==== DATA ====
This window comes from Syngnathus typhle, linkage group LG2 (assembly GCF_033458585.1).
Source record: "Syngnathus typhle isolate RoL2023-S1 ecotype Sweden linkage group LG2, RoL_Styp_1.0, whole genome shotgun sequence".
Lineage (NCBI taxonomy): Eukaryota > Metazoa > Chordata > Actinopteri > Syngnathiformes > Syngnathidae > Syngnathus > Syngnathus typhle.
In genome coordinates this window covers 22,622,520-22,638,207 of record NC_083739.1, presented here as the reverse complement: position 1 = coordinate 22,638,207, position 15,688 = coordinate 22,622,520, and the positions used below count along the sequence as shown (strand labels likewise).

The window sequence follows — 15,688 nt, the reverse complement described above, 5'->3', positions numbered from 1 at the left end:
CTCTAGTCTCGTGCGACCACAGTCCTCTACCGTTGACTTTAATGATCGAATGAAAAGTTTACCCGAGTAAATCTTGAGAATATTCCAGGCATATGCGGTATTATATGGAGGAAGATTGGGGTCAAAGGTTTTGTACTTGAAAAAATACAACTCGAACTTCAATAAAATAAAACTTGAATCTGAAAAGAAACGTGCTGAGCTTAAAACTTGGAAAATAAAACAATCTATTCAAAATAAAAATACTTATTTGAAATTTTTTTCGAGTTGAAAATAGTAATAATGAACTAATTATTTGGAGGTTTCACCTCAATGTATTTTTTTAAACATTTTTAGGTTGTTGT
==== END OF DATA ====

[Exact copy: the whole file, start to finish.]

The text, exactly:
This window comes from Syngnathus typhle, linkage group LG2 (assembly GCF_033458585.1).
Source record: "Syngnathus typhle isolate RoL2023-S1 ecotype Sweden linkage group LG2, RoL_Styp_1.0, whole genome shotgun sequence".
Lineage (NCBI taxonomy): Eukaryota > Metazoa > Chordata > Actinopteri > Syngnathiformes > Syngnathidae > Syngnathus > Syngnathus typhle.
In genome coordinates this window covers 22,622,520-22,638,207 of record NC_083739.1, presented here as the reverse complement: position 1 = coordinate 22,638,207, position 15,688 = coordinate 22,622,520, and the positions used below count along the sequence as shown (strand labels likewise).

The window sequence follows — 15,688 nt, the reverse complement described above, 5'->3', positions numbered from 1 at the left end:
CTCTAGTCTCGTGCGACCACAGTCCTCTACCGTTGACTTTAATGATCGAATGAAAAGTTTACCCGAGTAAATCTTGAGAATATTCCAGGCATATGCGGTATTATATGGAGGAAGATTGGGGTCAAAGGTTTTGTACTTGAAAAAATACAACTCGAACTTCAATAAAATAAAACTTGAATCTGAAAAGAAACGTGCTGAGCTTAAAACTTGGAAAATAAAACAATCTATTCAAAATAAAAATACTTATTTGAAATTTTTTTCGAGTTGAAAATAGTAATAATGAACTAATTATTTGGAGGTTTCACCTCAATGTATTTTTTTAAACATTTTTAGGTTGTTGT